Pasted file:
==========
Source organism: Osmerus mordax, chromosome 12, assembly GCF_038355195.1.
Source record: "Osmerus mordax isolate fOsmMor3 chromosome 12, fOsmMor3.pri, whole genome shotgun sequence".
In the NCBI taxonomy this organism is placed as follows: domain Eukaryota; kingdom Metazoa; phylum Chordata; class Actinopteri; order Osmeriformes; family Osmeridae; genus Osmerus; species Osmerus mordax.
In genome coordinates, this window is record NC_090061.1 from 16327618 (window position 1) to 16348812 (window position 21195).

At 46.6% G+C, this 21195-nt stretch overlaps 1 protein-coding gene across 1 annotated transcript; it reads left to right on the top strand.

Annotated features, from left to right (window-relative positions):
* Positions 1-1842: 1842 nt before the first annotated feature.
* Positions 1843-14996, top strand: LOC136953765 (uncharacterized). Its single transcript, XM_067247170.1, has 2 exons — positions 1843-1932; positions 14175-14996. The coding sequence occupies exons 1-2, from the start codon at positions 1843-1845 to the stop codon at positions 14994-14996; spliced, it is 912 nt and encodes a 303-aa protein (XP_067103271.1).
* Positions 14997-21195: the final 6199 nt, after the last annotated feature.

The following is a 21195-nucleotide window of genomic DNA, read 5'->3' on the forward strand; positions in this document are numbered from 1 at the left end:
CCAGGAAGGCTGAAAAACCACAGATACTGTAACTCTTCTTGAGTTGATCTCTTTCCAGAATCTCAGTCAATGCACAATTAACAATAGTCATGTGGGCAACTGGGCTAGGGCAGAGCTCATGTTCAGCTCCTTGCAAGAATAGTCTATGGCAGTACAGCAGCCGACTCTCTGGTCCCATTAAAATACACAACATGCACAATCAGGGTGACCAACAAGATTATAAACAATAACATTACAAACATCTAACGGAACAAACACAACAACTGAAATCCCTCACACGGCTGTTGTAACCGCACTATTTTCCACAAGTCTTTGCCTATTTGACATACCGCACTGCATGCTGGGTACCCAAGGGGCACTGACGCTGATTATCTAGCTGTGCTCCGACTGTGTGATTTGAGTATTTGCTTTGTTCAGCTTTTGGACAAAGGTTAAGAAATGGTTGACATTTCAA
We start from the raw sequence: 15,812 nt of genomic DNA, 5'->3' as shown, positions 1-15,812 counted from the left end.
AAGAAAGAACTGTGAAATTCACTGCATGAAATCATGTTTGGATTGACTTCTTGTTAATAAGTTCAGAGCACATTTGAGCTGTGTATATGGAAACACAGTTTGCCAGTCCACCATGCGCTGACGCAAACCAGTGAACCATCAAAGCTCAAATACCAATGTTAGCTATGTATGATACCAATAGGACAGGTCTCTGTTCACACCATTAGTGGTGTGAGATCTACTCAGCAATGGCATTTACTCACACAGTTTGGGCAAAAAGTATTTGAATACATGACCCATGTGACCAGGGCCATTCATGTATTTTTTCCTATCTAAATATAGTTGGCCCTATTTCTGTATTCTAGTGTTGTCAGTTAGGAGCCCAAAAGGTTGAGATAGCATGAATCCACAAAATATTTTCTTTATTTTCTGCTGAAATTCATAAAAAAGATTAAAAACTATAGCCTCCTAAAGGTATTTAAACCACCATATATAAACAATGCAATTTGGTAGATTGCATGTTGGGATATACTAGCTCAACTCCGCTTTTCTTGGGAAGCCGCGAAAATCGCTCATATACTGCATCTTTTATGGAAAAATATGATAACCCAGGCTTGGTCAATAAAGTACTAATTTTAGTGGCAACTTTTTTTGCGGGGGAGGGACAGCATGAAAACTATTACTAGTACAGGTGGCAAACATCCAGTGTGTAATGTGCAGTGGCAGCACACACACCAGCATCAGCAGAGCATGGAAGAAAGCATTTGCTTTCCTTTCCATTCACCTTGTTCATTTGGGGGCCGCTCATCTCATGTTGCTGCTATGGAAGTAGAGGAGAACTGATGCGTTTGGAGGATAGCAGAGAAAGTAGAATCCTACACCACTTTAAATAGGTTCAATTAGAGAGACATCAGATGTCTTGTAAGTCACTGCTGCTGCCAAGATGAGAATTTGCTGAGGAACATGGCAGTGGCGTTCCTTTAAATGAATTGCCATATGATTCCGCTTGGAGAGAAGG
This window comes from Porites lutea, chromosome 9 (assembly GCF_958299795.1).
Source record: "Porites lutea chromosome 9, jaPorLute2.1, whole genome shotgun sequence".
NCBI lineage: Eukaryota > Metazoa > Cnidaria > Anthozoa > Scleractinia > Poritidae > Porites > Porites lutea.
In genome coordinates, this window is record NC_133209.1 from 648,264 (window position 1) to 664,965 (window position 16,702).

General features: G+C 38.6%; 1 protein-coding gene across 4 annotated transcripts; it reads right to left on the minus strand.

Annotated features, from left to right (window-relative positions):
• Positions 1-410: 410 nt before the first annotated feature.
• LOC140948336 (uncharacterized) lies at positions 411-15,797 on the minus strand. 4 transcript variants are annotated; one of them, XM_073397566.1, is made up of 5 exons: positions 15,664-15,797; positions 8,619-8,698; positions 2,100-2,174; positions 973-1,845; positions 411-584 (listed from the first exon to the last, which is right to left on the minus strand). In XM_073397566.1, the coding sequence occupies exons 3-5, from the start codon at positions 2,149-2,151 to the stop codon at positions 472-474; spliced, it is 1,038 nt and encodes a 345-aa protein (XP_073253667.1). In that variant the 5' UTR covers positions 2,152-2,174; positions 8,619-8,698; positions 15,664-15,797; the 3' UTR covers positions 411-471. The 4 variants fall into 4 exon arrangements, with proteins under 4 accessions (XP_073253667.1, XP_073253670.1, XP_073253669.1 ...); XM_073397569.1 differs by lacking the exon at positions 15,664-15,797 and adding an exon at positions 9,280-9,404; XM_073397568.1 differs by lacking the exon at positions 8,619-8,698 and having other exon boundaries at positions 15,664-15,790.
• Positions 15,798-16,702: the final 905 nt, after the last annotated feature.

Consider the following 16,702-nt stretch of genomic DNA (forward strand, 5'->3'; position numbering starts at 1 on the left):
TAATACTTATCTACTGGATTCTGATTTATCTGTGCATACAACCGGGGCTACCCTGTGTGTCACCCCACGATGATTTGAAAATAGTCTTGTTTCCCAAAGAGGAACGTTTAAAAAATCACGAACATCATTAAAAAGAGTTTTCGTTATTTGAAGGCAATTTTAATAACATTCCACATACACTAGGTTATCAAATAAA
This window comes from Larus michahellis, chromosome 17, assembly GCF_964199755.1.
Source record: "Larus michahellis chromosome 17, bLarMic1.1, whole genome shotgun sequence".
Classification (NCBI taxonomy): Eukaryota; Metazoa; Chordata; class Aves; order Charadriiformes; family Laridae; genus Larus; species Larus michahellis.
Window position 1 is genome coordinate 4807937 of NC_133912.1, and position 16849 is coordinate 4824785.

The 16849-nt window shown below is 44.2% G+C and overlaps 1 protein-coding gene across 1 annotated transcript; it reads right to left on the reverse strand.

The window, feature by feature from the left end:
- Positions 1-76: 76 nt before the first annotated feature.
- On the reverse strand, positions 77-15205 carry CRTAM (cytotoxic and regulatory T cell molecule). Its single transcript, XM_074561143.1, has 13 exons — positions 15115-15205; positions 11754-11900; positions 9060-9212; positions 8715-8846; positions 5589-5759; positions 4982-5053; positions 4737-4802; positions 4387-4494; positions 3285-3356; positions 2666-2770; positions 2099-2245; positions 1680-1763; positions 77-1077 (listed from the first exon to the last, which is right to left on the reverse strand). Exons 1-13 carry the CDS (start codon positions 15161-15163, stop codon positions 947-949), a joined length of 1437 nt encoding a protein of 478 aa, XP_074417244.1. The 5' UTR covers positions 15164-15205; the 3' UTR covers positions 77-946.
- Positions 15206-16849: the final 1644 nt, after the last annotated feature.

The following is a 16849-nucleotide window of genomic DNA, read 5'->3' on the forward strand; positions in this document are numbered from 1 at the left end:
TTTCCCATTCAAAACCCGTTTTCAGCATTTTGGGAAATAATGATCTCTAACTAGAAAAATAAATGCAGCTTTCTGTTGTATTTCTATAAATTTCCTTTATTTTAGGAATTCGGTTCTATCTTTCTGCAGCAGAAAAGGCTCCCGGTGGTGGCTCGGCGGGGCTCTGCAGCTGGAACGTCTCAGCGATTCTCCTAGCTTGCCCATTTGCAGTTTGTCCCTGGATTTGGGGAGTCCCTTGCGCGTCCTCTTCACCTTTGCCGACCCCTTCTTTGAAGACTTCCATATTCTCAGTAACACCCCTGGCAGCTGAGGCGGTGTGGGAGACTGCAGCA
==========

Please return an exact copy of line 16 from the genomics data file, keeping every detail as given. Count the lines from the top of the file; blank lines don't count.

NCBI lineage: Eukaryota > Metazoa > Cnidaria > Anthozoa > Scleractinia > Poritidae > Porites > Porites lutea.